Fosun founder Guo Guangzhang, 48, who calls himself “China’s Warren Buffet,” is the latest in a long list of suspended or “disappeared” Chinese bankers and finance heads, after President Xi Jinping’s sweeping anti-graft campaign spread to the financial sector this year. Per Quartz:

From the article:

Since China’s stock market crash that vaporized nearly $5 trillion between June and August, China’s authorities have been ruthlessly looking for culprits guilty of insider trading, rumor-spreading, and what they called “malicious” short-selling.

The culprits (or scapegoats, some argue) include top executives at some of China’s largest banks, brokers, and hedge funds—a comprehensive round-up that would be almost unfathomable in any other country.

So what would this look like in America, especially given that our country is still picking up the pieces from the financial crisis?

The article paints the following picture:

Imagine, for example, if in the past year U.S. authorities had detained or “disappeared” Bank of America’s Brian Moynihan, Goldman Sachs’s Lloyd Blankfein and several of his top executives, Charles Schwab’s Walter W. Bettinger, Wells Fargo’s John Stumpf, Third Point’s Dan Loeb, and Warren Buffet—as well as several others.

Contrast that with the approach the U.S. has taken.

In the years since the crisis, the Department of Justice reached a $ $16.65 billion settlement with Bank of America (BAC) to resolve claims over toxic residential mortgage-backed securities, collateralized debt obligations and an origination release on residential mortgage loans sold to Fannie Mae and Freddie Mac.

Last year, Citigroup (C) officially announced a $7 billion dollar settlement with the DOJ, several state attorneys general, and the Federal Deposit Insurance Corporation to settle residential mortgage-backed securities and collateralized debt obligations.

And back in November 2013, JPMorgan Chase (JPM) signed an agreement with government agencies to end all existing legacy mortgage-backed securities issues for $13 billion.

But in each of those settlements, the DOJ did not prosecute the individuals responsible, causing many to wonder if the DOJ would ever go after the people actually behind the alleged crimes. 

That strategy appears to be changing, as the  DOJ announced in September that it would begin to target individual employees for corporate misconduct in addition to the companies themselves.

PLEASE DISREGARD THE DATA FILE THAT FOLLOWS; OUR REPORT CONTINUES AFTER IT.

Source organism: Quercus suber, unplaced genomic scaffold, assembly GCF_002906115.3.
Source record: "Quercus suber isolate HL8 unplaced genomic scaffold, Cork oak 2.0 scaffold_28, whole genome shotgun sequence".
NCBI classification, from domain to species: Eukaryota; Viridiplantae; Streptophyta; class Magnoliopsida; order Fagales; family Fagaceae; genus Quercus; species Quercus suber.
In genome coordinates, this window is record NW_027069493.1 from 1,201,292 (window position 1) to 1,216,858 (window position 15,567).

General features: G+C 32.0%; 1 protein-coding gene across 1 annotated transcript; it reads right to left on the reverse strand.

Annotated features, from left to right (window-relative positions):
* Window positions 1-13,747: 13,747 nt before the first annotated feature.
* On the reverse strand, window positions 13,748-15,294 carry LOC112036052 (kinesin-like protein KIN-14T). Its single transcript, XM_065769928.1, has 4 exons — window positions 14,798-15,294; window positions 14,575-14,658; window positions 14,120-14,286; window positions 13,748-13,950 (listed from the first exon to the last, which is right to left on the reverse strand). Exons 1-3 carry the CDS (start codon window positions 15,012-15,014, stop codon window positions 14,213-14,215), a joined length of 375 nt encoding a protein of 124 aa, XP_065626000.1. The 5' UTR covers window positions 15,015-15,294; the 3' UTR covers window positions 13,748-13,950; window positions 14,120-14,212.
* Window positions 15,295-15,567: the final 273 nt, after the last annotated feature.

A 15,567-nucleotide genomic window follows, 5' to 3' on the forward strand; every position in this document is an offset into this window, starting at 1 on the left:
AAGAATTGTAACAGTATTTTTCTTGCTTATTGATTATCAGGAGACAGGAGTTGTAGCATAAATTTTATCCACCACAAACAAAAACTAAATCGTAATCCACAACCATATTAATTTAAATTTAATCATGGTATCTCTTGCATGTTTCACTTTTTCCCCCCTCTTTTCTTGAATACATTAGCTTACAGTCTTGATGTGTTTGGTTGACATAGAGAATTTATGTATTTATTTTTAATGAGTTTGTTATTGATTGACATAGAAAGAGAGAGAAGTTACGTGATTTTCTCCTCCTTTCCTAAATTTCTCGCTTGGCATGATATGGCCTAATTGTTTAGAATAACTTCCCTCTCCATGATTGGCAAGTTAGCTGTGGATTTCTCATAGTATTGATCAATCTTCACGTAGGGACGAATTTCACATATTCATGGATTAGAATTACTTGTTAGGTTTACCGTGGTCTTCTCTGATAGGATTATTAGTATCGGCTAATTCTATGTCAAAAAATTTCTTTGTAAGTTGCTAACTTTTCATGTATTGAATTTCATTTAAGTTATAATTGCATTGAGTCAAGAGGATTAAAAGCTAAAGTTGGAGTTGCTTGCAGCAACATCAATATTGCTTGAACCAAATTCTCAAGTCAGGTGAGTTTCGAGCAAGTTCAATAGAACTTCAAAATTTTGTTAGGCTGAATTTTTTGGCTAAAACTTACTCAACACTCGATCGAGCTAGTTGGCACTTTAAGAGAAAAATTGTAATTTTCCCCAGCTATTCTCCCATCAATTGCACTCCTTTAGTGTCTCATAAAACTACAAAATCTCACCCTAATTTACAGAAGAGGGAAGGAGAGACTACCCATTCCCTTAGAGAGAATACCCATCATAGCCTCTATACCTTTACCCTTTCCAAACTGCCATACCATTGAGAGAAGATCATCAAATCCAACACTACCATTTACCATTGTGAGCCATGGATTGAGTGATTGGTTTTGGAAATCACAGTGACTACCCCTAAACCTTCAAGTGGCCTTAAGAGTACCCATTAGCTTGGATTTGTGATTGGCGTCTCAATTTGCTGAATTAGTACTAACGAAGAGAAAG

In a memo authored by Deputy Attorney General Sally Yates and addressed to all other assistant attorney generals as well as all U.S. attorneys, Yates said “One of the most effective ways to combat corporate misconduct is by seeking accountability from the individuals who perpetrated the wrongdoing. Such accountability is important for several reasons: it deters future illegal activity, it incentivizes changes in corporate behavior, it ensures that the proper parties are held responsible for their actions, and it promotes the public’s confidence in our justice system.”

Yates writes that there are many “substantial” challenges to holding individuals responsible for corporate misdeeds, including difficulty in determining if someone had the knowledge and criminal intent necessary to establish their guilt beyond a reasonable doubt, which Yates says can be especially difficult to determine with high-level executives, who may be insulated from the day-to-day activities of the company.

China, not surprisingly, operates very differently.

The Quartz article created a list of China’s top bankers and fund managers who have been detained, disappeared, or died of unnatural causes in the past year. In some cases, their company says they are still “unreachable” and they have not been seen in public since their disappearance.

This is just one example from the article:

Li Yifei, head of the China unit of London-based Man Group, the world’s largest publicly traded hedge fund, was taken into police custody to assist with an investigation into market volatility. Li showed up in November at a Beijing charity forum, denying she has been investigated. Li said she was on a vacation in China when the news of her disappearance came out, but her husband told Bloomberg earlier she was meeting with unidentified “relevant industry authorities.”